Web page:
All of the text in the window is created by modifying the component labeled System Font Text. Drag it into your window and double-click on it to change the text. The text fields are created by dragging the unlabeled text field in the top right of Cocoa-Views into your window, and placing and resizing it. Make sure that your fields are enabled, editable, and scrollable. To set off the headings Commands and Parameter Settings, choose a border for the text and center the text.

A first Run button

Now let's create a script for the Run button.

  • Click on the Run button and look at your Show Info window.
  • At the top, you'll see a pull-down menu currently displaying the word Attributes. Click on it and select AppleScript.
  • Name the button "Run" and check the clicked box under Action.
  • Check the box labeled Application.applescript to indicate that the default script will contain the code to handle user clicks on the Run button.
  • Click on Edit Script.
Creating a Script
Creating a script for the Run button.

For this next part, you will need a compiled Java application that you can run from the command line. HelloWorld will do, or you can pick an application from a previous column if you don't have one handy. In this example, I'm using the application Old MacDonald. It is located in the directory /Users/dhs/projects/omd/, and the class containing the main() method is called Main. To run this from the command line, I would change directories using:

cd  /Users/dhs/projects/omd/

Then I would run the application using:

java Main

In our script, we'll tell the Terminal to do these two actions. (Of course, you should change the information for the location and main() for your application.) The script should look like this:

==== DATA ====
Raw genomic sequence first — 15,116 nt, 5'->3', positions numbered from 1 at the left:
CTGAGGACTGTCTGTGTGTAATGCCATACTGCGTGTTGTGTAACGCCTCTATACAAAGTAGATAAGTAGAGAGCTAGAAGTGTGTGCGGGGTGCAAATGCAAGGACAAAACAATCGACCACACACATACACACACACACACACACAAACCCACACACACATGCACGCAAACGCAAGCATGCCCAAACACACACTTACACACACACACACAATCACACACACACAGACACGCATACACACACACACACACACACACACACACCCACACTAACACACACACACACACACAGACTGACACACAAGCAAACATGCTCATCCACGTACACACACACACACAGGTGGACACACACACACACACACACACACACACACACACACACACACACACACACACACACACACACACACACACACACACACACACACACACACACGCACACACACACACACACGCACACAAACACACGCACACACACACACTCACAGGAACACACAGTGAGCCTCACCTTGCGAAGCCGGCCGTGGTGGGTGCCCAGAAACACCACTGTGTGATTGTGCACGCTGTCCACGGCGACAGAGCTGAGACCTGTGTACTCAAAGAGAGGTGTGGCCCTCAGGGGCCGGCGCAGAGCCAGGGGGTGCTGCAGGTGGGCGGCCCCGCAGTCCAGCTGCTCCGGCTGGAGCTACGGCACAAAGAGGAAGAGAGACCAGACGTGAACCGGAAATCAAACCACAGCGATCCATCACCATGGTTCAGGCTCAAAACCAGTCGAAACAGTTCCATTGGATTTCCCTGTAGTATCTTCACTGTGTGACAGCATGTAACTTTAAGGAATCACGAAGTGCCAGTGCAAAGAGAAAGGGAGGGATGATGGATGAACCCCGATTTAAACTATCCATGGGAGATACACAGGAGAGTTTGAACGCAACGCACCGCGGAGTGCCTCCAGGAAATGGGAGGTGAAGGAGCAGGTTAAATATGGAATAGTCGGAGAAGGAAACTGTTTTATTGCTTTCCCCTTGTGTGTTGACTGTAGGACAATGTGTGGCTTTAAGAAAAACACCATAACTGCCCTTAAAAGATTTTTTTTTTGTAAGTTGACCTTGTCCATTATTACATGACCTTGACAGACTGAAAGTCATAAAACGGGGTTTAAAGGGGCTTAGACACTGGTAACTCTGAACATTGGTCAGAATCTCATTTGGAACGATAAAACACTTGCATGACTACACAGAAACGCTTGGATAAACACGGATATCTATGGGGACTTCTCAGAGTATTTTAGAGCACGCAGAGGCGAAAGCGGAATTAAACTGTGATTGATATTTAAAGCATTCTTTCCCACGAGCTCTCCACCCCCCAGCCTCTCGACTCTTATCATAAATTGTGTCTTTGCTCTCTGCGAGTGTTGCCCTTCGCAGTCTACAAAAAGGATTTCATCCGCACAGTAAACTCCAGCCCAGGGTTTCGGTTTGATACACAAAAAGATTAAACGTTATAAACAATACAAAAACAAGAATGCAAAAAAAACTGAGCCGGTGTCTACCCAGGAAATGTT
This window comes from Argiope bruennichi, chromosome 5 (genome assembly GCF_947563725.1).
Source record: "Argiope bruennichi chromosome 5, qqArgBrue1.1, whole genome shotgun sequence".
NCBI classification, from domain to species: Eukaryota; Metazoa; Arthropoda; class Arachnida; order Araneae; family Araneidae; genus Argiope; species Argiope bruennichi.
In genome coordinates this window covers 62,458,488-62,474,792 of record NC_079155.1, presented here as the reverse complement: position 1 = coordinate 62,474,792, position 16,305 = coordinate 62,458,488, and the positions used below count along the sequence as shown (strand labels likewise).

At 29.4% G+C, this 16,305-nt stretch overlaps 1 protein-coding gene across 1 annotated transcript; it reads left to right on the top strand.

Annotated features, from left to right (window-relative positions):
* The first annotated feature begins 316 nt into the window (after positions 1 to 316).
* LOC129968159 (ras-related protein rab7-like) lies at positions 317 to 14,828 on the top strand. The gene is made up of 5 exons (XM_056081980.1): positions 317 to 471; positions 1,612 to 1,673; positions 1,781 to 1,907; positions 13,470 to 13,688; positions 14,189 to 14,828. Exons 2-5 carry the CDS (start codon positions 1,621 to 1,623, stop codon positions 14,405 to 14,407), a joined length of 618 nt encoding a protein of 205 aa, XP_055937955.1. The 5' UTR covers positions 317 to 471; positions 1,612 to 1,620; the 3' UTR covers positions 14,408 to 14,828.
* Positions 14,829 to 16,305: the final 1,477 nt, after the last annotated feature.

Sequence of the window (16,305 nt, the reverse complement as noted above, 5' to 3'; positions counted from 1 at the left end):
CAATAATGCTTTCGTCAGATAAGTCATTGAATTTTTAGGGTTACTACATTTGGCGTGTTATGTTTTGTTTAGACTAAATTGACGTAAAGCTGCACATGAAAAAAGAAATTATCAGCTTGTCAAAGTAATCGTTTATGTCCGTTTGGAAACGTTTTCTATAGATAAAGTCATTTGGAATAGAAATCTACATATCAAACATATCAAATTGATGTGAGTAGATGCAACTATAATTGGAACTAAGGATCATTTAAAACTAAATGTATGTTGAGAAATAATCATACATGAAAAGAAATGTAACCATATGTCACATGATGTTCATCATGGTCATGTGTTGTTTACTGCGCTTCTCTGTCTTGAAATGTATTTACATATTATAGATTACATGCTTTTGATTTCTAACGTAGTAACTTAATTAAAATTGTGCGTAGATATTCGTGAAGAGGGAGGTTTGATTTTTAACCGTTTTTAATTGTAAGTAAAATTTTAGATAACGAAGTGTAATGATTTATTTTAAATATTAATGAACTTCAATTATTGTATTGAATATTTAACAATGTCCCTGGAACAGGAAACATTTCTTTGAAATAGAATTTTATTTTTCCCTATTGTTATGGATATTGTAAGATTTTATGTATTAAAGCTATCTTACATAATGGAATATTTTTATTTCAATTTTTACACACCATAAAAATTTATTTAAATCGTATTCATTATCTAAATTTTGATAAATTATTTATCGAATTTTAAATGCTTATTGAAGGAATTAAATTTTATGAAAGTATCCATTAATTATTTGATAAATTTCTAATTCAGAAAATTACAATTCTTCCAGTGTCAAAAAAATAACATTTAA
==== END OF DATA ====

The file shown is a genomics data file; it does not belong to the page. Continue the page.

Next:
on clicked theObject
	if title of theObject = "Run" then
		tell application "Terminal"
			do script with command "cd /Users/dhs/projects/omd/; java Main"
		end tell
	end if
end clicked

Like other scripting languages, AppleScript is difficult to debug. If you type in a syntactically correct statement and save it, AppleScript Studio will format it nicely and color the keywords appropriately. If you have a typo, it can be very difficult to run down.

In the script above, when a button is clicked, we first check that it was the Run button. If it is, we tell the Terminal application to open up a window and execute the given command. Notice the semicolon used to separate the two commands. It is the same as executing the cd and java commands on different lines, as shown above. Click the Run button and you will open up a Terminal window and run your application. Click the Run button again. You open up another Terminal window and again run your application. We may want to avoid having all of these Terminal windows open every time we Run, Test, or Compile. Also, we don't want the path and class name hard-wired into the application.

Running from the shell

Let's start by eliminating the Terminal window. If you don't require console output for your application, you can replace the Terminal commands with a shell script like this:

on clicked theObject
	if title of theObject = "Run" then
		do shell script "cd /Users/dhs/projects/omd/; java Main"
	end if
end clicked

The one advisory is that you are using a sh shell instead of the usual Mac OS X Terminal tcsh shell, and the commands may vary. What about warnings? If you type in the wrong path or class name, you usually see these messages in the Terminal window. If I remove omd/ from the classpath above and run the script, the following dialog box will pop up:

Error Dialogue
AppleScript error dialog box.

Adding flexibility to the application

We'd like to be able to enter information into the text fields in our tool and run our Java application with the classpath that is passed in from the location of the class files. The script should be something like this. (Note that the third and fourth lines in this code listing should not be on separate lines.)

if title of theObject = "Run" then
		tell application "Terminal"
			do script with command "cd " & outputLocation & "; 
java -classpath " & classPath & ":. " & mainClass
		end tell
end if

The variable outputLocation should point to wherever the compiled files are. Since we begin by changing directories to this location, classPath contains the classpath information other than the location of these class files, followed by the pointer to the current directory (:.).